Sitting on the Dock of the Bay
When a jury in a high-profile case is deliberating it is both the best and the worst time to be a legal analyst. It is the best time because you are desparately needed by your reporter colleagues who are getting pressured by their editors and producers to "move the needle" on a story that isn't showing any public sign of needle-moving. And it is the worst time because you get asked all sorts of stupid, unanswerable questions.
Jury deliberations are secret for a reason and the best advice I can give those of you interested in the Enron trial is to relax, kick back, and allow the process to play itself through. Just wait. The truth (or at least a verdict) shall one day be revealed.
And the same can be said for the burgeoning legal dispute over those telephone records that USA Today says are being transferred from a handful of companies over to the National Security Agency. The carefully-worded statements by BellSouth and Verizon indicate the companies are lawyering up for the court fight that is bound to get as nasty as we've seen in quite some time.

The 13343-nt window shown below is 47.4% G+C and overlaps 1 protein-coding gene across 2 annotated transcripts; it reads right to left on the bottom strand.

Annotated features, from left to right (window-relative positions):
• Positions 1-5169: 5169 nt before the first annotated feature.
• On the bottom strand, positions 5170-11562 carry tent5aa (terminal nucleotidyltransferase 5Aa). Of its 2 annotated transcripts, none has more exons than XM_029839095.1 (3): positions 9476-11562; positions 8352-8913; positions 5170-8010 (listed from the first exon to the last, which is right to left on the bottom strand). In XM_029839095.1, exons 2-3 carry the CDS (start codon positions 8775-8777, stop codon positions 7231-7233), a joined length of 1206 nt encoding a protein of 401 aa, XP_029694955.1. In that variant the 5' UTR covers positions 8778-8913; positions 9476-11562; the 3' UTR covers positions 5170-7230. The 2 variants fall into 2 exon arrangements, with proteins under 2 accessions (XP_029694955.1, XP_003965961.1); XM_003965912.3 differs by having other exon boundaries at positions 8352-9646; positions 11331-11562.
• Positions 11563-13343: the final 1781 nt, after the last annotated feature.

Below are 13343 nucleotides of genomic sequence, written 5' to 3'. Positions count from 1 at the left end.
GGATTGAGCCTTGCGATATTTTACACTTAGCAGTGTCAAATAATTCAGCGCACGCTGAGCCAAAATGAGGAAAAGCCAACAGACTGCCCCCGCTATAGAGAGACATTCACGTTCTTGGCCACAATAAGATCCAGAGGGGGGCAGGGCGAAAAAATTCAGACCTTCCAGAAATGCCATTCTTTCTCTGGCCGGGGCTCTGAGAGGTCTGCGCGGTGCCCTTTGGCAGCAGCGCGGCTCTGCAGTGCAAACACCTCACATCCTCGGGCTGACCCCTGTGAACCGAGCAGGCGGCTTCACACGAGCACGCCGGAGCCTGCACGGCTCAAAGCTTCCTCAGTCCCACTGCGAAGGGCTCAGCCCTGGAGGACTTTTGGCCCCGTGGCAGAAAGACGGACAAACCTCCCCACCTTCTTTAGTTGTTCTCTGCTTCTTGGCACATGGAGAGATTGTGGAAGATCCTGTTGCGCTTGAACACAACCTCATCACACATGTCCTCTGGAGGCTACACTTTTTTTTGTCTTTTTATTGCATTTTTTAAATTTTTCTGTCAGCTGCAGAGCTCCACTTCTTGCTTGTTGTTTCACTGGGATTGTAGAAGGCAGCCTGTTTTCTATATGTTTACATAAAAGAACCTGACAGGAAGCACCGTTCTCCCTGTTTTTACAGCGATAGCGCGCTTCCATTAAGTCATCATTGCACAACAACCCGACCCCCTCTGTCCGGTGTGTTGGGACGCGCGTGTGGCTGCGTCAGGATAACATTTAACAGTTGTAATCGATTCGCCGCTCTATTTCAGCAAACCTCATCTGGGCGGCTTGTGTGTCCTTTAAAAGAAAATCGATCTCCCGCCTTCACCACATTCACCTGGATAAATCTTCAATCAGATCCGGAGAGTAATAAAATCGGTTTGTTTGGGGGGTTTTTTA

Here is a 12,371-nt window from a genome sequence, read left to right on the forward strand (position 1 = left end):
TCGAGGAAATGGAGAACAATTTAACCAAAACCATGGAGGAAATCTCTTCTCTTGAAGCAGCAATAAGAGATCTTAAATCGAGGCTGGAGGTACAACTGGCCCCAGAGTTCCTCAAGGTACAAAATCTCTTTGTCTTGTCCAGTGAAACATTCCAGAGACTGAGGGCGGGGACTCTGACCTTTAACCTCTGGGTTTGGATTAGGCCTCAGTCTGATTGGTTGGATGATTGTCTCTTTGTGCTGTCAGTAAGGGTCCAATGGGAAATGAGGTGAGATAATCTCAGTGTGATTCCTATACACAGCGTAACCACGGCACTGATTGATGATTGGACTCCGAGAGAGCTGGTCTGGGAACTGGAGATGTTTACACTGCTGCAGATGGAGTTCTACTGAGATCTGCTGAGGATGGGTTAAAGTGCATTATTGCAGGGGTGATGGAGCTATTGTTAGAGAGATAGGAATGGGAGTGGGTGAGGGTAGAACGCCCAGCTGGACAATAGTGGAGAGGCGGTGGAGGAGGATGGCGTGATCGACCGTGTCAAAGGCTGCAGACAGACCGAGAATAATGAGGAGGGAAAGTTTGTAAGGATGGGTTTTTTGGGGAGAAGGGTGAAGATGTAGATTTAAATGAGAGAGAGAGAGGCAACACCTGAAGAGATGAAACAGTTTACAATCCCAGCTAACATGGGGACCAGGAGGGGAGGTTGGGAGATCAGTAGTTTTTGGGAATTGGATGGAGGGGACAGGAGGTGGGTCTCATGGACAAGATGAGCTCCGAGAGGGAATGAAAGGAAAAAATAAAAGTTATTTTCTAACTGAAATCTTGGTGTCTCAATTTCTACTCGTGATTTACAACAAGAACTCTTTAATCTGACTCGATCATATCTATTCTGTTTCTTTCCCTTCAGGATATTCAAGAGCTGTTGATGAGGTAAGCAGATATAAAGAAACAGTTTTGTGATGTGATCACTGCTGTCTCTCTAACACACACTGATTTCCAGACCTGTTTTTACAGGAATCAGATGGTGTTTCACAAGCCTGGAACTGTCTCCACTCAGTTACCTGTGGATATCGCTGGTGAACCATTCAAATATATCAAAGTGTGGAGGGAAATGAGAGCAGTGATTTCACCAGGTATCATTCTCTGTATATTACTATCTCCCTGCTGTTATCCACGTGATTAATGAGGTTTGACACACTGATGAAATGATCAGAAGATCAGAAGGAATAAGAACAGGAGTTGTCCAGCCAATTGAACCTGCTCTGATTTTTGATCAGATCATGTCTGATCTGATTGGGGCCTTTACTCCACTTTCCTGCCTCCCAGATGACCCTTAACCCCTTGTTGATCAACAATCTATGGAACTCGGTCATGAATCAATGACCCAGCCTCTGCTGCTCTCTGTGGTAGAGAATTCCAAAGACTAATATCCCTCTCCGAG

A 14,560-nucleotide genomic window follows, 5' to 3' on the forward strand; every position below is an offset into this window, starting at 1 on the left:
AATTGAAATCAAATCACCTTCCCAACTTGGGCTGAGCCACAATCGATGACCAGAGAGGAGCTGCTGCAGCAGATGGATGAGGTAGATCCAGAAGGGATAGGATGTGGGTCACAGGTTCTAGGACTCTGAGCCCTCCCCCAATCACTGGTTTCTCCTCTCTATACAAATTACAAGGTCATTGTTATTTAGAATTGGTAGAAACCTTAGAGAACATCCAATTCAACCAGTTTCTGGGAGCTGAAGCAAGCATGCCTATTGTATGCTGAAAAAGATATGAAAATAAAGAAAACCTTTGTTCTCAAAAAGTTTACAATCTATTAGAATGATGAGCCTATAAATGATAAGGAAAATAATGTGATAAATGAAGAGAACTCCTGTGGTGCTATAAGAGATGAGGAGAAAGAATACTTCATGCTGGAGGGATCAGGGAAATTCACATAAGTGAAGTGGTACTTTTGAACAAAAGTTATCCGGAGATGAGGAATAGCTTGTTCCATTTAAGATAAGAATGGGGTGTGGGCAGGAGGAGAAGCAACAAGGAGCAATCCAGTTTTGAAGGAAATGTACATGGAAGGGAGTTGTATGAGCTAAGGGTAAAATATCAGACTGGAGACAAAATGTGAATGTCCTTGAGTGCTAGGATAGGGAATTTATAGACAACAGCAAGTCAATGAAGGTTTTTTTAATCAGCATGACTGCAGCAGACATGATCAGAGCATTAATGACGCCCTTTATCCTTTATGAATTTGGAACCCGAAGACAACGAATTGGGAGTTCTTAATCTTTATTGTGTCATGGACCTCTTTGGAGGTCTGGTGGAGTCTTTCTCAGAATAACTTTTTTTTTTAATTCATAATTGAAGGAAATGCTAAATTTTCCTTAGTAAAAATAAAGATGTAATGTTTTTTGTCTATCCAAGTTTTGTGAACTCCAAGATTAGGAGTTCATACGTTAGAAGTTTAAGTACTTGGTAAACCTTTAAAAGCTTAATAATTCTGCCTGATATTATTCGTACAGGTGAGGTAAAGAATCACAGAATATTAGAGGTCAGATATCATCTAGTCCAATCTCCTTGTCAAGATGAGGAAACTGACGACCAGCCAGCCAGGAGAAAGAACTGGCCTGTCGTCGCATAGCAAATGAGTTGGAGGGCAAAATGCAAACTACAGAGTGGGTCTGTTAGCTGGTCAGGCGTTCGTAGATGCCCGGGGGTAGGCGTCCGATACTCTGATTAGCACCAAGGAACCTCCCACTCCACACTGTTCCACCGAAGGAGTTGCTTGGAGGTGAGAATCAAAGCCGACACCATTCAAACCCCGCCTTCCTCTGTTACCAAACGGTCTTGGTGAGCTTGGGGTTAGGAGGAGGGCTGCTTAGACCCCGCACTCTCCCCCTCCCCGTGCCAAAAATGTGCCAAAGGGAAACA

Meanwhile, in a different but related case, a federal trial judge in San Francisco ruled today that documents relating to alleged surveillance of AT&T's telephone and emails by the NSA can be used in a court case challenging the government's domestic spying program. It's a gateway ruling that is probably the first of many in the AT&T case and a preview of what we all ought to expect in the dispute generated by the USA Today story.
The companies and the government are going kick and drag and scream and fight to avoid even having to turn over information that might possibility be relevant to the issues raised by customers who aren't happy about having their phone records tracked by the NSA. I can easily see all of these lawsuits dragging out for years, long past the end of the Bush Presidency in 2009 even, unless a practical or potliical solution crops up in the meantime.
Patience on an Enron verdict in a case that is winding down. Patience on the fight over telephone records in a case that is just warming up. If you follow those rules you'll never have even a stupid question pop into your head.